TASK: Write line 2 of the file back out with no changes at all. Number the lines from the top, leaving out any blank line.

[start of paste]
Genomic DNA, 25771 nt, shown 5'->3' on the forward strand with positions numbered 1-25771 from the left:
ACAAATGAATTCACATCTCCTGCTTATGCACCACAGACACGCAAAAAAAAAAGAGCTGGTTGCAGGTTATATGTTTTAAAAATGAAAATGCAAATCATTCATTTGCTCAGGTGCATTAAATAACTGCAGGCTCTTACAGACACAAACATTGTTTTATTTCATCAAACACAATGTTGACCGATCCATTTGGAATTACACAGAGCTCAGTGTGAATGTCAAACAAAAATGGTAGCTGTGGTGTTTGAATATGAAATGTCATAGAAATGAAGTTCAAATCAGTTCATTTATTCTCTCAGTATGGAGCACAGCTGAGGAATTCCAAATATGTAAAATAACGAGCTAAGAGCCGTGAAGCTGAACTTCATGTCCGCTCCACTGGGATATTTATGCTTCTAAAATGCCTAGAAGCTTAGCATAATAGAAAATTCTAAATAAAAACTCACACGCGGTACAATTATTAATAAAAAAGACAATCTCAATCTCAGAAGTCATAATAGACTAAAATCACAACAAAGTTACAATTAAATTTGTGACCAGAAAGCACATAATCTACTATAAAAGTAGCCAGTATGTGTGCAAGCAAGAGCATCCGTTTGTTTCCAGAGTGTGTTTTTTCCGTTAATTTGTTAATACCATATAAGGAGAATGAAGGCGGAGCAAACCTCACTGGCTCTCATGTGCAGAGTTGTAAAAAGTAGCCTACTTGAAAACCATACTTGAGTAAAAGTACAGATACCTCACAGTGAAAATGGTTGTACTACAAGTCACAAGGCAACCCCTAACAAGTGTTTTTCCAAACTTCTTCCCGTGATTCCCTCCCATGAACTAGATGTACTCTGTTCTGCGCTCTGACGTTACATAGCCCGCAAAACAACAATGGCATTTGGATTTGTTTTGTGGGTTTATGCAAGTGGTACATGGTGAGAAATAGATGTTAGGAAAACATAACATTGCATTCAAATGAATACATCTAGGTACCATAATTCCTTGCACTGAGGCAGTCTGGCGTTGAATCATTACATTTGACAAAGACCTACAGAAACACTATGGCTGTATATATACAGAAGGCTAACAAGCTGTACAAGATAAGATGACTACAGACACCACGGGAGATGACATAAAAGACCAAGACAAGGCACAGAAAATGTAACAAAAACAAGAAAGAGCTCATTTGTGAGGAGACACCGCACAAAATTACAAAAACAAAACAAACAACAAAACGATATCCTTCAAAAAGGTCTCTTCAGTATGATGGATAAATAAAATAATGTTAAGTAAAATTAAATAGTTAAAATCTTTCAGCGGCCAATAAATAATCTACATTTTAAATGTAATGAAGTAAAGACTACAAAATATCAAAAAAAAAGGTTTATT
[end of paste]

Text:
ACAAATGAATTCACATCTCCTGCTTATGCACCACAGACACGCAAAAAAAAAAGAGCTGGTTGCAGGTTATATGTTTTAAAAATGAAAATGCAAATCATTCATTTGCTCAGGTGCATTAAATAACTGCAGGCTCTTACAGACACAAACATTGTTTTATTTCATCAAACACAATGTTGACCGATCCATTTGGAATTACACAGAGCTCAGTGTGAATGTCAAACAAAAATGGTAGCTGTGGTGTTTGAATATGAAATGTCATAGAAATGAAGTTCAAATCAGTTCATTTATTCTCTCAGTATGGAGCACAGCTGAGGAATTCCAAATATGTAAAATAACGAGCTAAGAGCCGTGAAGCTGAACTTCATGTCCGCTCCACTGGGATATTTATGCTTCTAAAATGCCTAGAAGCTTAGCATAATAGAAAATTCTAAATAAAAACTCACACGCGGTACAATTATTAATAAAAAAGACAATCTCAATCTCAGAAGTCATAATAGACTAAAATCACAACAAAGTTACAATTAAATTTGTGACCAGAAAGCACATAATCTACTATAAAAGTAGCCAGTATGTGTGCAAGCAAGAGCATCCGTTTGTTTCCAGAGTGTGTTTTTTCCGTTAATTTGTTAATACCATATAAGGAGAATGAAGGCGGAGCAAACCTCACTGGCTCTCATGTGCAGAGTTGTAAAAAGTAGCCTACTTGAAAACCATACTTGAGTAAAAGTACAGATACCTCACAGTGAAAATGGTTGTACTACAAGTCACAAGGCAACCCCTAACAAGTGTTTTTCCAAACTTCTTCCCGTGATTCCCTCCCATGAACTAGATGTACTCTGTTCTGCGCTCTGACGTTACATAGCCCGCAAAACAACAATGGCATTTGGATTTGTTTTGTGGGTTTATGCAAGTGGTACATGGTGAGAAATAGATGTTAGGAAAACATAACATTGCATTCAAATGAATACATCTAGGTACCATAATTCCTTGCACTGAGGCAGTCTGGCGTTGAATCATTACATTTGACAAAGACCTACAGAAACACTATGGCTGTATATATACAGAAGGCTAACAAGCTGTACAAGATAAGATGACTACAGACACCACGGGAGATGACATAAAAGACCAAGACAAGGCACAGAAAATGTAACAAAAACAAGAAAGAGCTCATTTGTGAGGAGACACCGCACAAAATTACAAAAACAAAACAAACAACAAAACGATATCCTTCAAAAAGGTCTCTTCAGTATGATGGATAAATAAAATAATGTTAAGTAAAATTAAATAGTTAAAATCTTTCAGCGGCCAATAAATAATCTACATTTTAAATGTAATGAAGTAAAGACTACAAAATATCAAAAAAAAAGGTTTATT